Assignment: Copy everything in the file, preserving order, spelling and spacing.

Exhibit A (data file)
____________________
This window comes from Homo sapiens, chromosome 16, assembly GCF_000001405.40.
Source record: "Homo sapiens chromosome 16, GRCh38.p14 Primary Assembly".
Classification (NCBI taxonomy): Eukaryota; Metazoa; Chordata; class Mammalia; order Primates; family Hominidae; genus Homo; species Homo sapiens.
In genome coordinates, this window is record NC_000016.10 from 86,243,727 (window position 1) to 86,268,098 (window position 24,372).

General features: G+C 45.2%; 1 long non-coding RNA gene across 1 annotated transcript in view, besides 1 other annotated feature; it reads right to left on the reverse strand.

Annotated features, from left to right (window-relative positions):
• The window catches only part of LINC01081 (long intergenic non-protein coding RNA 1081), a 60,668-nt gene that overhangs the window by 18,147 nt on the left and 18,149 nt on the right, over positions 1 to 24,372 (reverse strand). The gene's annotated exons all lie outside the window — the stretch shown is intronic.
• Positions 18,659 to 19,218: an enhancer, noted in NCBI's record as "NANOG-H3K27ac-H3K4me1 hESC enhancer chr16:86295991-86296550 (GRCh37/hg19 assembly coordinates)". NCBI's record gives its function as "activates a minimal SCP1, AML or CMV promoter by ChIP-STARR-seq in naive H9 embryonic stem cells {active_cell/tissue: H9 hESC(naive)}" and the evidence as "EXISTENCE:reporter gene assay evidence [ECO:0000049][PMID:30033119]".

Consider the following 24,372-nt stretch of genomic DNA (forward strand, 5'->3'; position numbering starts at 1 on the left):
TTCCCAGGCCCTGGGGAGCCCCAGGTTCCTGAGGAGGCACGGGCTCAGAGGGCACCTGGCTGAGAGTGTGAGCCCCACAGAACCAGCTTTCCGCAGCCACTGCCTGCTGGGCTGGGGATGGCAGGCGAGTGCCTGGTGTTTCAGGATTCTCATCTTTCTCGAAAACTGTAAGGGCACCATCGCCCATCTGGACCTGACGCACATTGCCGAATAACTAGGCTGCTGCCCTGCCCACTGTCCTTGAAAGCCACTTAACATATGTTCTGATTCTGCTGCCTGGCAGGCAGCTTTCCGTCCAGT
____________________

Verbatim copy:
This window comes from Homo sapiens, chromosome 16, assembly GCF_000001405.40.
Source record: "Homo sapiens chromosome 16, GRCh38.p14 Primary Assembly".
Classification (NCBI taxonomy): Eukaryota; Metazoa; Chordata; class Mammalia; order Primates; family Hominidae; genus Homo; species Homo sapiens.
In genome coordinates, this window is record NC_000016.10 from 86,243,727 (window position 1) to 86,268,098 (window position 24,372).

General features: G+C 45.2%; 1 long non-coding RNA gene across 1 annotated transcript in view, besides 1 other annotated feature; it reads right to left on the reverse strand.

Annotated features, from left to right (window-relative positions):
• The window catches only part of LINC01081 (long intergenic non-protein coding RNA 1081), a 60,668-nt gene that overhangs the window by 18,147 nt on the left and 18,149 nt on the right, over positions 1 to 24,372 (reverse strand). The gene's annotated exons all lie outside the window — the stretch shown is intronic.
• Positions 18,659 to 19,218: an enhancer, noted in NCBI's record as "NANOG-H3K27ac-H3K4me1 hESC enhancer chr16:86295991-86296550 (GRCh37/hg19 assembly coordinates)". NCBI's record gives its function as "activates a minimal SCP1, AML or CMV promoter by ChIP-STARR-seq in naive H9 embryonic stem cells {active_cell/tissue: H9 hESC(naive)}" and the evidence as "EXISTENCE:reporter gene assay evidence [ECO:0000049][PMID:30033119]".

Consider the following 24,372-nt stretch of genomic DNA (forward strand, 5'->3'; position numbering starts at 1 on the left):
TTCCCAGGCCCTGGGGAGCCCCAGGTTCCTGAGGAGGCACGGGCTCAGAGGGCACCTGGCTGAGAGTGTGAGCCCCACAGAACCAGCTTTCCGCAGCCACTGCCTGCTGGGCTGGGGATGGCAGGCGAGTGCCTGGTGTTTCAGGATTCTCATCTTTCTCGAAAACTGTAAGGGCACCATCGCCCATCTGGACCTGACGCACATTGCCGAATAACTAGGCTGCTGCCCTGCCCACTGTCCTTGAAAGCCACTTAACATATGTTCTGATTCTGCTGCCTGGCAGGCAGCTTTCCGTCCAGT